With the release of Sam Raimi's Oz the Great and Powerful this Friday and my recent viewing of the ultimate classic The Wizard of Oz for The Film Experience's "Hit Me With Your Best Shot" series, I've been thinking a lot about children's fantasy movies. There's obviously the timeless classics like aforementioned Wizard of Oz and Mary Poppins, but here are a few movies that are not talked about all that often despite being pretty terrific films.
1. Babe (1995, directed by Chris Noonan)
Can a movie that earned seven Academy Award nominations (including Best Picture) be called underrated? It just so happens that Babe is that kind of Best Picture nominee that, almost ten years later, has been largely forgotten. The film-lover community (and the internet especially) is composed of the kind of people who are just not going to open up to a movie about a talking pig unless its made by Pixar.
That is a true shame, since Babe is a movie that not only holds up, but remains effectively moving all these years later. The relationship between the little pig and farmer Hoggett (one of James Cromwell's best performances) is the kind of sincere allegory about surrogate parenthood that, because it has an animal at its center, is just not taken seriously.
2. Matilda (1996, directed by Danny DeVito)
Danny DeVito himself is one of the most underrated directors. The man behind Throw Momma From the Train and The War of the Roses goes significantly less dark with his adaptation of Roald Dahl's Matilda, but anyone who's seen the movie will agree that his personal sense of humor is still present and makes for a really entertaining movie. I watched it not too long ago and I have to say it is as odd and charming as an adult as it was when I first saw it.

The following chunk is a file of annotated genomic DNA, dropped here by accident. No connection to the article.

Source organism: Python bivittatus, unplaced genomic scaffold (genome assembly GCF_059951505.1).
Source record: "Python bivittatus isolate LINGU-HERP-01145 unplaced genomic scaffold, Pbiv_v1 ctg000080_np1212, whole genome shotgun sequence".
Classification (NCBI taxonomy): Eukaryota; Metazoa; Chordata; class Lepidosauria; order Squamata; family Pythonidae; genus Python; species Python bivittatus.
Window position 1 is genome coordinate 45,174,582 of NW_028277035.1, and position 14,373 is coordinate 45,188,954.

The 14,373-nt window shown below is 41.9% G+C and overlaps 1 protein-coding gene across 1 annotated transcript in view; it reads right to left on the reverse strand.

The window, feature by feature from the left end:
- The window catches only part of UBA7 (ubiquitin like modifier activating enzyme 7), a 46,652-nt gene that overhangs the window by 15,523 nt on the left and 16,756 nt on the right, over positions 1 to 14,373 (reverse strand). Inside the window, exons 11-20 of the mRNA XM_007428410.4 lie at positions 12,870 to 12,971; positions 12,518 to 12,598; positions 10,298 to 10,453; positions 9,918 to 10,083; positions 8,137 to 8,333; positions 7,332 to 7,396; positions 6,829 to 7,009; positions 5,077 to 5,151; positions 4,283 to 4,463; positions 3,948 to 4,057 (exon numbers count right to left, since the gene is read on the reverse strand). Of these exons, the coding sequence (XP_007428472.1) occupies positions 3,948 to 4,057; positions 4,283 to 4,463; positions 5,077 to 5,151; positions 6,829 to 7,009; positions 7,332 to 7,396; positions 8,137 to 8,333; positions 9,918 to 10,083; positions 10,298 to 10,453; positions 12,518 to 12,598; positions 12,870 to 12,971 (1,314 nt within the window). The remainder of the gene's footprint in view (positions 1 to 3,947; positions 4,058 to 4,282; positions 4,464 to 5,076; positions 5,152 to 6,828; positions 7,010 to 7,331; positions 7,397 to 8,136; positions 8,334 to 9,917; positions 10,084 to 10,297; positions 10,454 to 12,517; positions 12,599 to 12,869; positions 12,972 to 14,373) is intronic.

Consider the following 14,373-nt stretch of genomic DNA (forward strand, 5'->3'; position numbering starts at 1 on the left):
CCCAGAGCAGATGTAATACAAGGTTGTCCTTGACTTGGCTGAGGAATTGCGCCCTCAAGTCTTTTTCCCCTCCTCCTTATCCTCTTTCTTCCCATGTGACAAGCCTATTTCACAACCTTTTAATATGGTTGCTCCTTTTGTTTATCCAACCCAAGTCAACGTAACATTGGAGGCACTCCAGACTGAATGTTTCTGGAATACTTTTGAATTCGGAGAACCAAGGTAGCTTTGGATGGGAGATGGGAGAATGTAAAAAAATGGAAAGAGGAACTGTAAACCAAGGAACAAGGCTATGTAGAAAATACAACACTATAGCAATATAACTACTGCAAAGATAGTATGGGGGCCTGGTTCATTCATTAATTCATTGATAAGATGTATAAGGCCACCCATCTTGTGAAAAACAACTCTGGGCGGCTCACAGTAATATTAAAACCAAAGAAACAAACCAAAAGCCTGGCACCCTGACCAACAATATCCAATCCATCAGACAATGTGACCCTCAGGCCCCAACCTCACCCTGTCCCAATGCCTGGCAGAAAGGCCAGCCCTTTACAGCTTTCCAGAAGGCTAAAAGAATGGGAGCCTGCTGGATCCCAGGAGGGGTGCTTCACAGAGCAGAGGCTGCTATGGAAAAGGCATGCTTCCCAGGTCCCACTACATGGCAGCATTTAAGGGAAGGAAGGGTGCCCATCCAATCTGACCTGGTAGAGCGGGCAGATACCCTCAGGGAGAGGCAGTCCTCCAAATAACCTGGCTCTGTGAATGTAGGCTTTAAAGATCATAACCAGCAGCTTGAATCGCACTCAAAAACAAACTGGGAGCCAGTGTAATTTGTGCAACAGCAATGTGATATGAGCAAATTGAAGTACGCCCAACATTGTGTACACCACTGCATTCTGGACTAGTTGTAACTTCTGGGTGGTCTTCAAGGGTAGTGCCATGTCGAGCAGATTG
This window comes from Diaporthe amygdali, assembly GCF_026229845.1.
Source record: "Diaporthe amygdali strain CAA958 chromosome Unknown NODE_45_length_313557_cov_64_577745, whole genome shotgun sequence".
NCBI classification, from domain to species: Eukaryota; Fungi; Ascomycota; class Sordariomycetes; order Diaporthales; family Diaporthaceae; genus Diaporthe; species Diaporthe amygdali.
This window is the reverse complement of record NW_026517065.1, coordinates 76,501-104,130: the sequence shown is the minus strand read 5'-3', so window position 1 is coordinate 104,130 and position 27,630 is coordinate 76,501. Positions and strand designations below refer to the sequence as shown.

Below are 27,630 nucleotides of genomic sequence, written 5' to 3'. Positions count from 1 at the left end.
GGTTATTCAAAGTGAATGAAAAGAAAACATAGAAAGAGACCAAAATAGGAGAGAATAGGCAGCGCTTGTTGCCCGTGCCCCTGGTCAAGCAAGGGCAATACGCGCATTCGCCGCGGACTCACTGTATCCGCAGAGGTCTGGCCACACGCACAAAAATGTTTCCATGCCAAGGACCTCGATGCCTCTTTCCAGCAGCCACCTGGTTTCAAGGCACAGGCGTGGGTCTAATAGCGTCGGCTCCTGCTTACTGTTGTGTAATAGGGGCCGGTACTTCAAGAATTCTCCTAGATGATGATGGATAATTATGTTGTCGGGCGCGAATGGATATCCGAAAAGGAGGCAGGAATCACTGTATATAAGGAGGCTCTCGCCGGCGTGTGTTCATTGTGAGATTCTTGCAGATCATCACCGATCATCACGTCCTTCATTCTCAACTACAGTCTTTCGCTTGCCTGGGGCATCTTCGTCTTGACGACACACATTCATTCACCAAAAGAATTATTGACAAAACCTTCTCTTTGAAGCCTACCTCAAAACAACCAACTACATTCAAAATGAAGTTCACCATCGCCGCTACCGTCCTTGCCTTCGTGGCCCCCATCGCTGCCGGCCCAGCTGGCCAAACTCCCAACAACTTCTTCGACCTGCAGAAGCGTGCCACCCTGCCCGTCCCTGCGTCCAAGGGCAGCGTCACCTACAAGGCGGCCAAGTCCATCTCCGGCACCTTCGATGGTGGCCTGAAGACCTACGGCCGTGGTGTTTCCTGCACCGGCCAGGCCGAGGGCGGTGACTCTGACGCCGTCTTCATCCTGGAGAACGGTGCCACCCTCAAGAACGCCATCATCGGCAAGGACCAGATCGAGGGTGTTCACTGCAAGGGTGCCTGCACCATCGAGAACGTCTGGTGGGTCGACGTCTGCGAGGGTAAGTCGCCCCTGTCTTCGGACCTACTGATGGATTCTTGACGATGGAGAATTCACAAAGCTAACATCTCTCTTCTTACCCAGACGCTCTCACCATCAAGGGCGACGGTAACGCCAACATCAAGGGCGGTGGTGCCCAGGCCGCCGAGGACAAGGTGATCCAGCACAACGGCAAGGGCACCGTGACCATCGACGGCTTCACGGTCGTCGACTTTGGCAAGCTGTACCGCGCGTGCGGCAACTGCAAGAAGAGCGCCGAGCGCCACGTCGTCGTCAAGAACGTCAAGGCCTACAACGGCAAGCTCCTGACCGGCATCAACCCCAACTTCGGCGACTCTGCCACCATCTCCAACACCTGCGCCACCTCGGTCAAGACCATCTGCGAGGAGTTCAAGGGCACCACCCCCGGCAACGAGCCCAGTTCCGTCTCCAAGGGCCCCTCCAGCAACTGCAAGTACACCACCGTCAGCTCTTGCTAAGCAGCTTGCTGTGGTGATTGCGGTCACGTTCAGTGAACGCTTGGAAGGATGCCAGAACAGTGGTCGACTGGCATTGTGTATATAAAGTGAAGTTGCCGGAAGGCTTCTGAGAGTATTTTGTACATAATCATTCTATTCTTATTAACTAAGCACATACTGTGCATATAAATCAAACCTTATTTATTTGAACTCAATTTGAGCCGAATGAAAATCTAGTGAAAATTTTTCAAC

Actually, Matilda is a weird example of a movie that I feel like has been a touchstone in the childhood of many people of my generation, but is largely neglected as far as online fandom is concerned. And God knows if there's a place where childhood nostalgia reigns supreme, it's the internet. Hopefully the upcoming Broadway Musical Production (which is already a hit in London) will bring people to revisit this gem.
3. A Little Princess (1995, directed by Alfonso Cuarón)
You wouldn't be wrong to consider the director of Y Tú Mamá También and Children of Men to be one of the true cinematic geniuses working today. If you are a fan of Cuarón, then maybe you owe it to yourself to watch his adaptation of Frances Hodgson Burnett's A Little Princess. Despite mainly positive reviews, the movie was a big box-office failure when it was first released and remains extremely underseen until this day.
It is, however, one of the most succesful movies to adopt a point of view that borders on magical realism and remains incredibly true to childhood. Much celebrated movies like Pan's Labyrinth and Beasts of the Southern Wild definitely owe something to A Little Princess.
4. Peter Pan (2003, directed by P.J. Hogan)
P.J. Hogan's version of J.M. Barrie's classic came right when Harry Potter and Lord of the Rings enthusiasm was at its height, something that could be one of the reasons it bombed so hard at the box-office. Anyway, if you're looking for a great adaptation of Peter Pan (maybe because you just saw Steven Spielberg's atrocious Hook) you needn't look further than this.
What could have been a terrible update of the classic story ends up being surprisingly effective mainly because Hogan (who co-wrote the screenplay) put the pre-adolescent relationship between Peter and Wendy front and center. You could call this a more "sexually-charged" Peter Pan (don't worry, it's still a "PG" rated movie), but what it really does is adopt a more modern sensibility to convey what was already present in the orignal work.
5. The NeverEnding Story (1984, directed by Wolfgang Petersen)
Coming off an Oscar nomination for his World War II drama Das Boot, german director Wolfgang Petersen took on the german author Michael Ende's Die unendliche Geschichte. The result was a movie that, if nothing else, presented us with a truly fascinating fantasy world (especially for a child).
The movie certainly has a strong set of supporters and fans, but the movie doesn't come up nearly as often in conversation about 80s fantasy movies as you would expect from a movie that spawned two sequels and a television show. Also, my mom was a huge fan of this movie.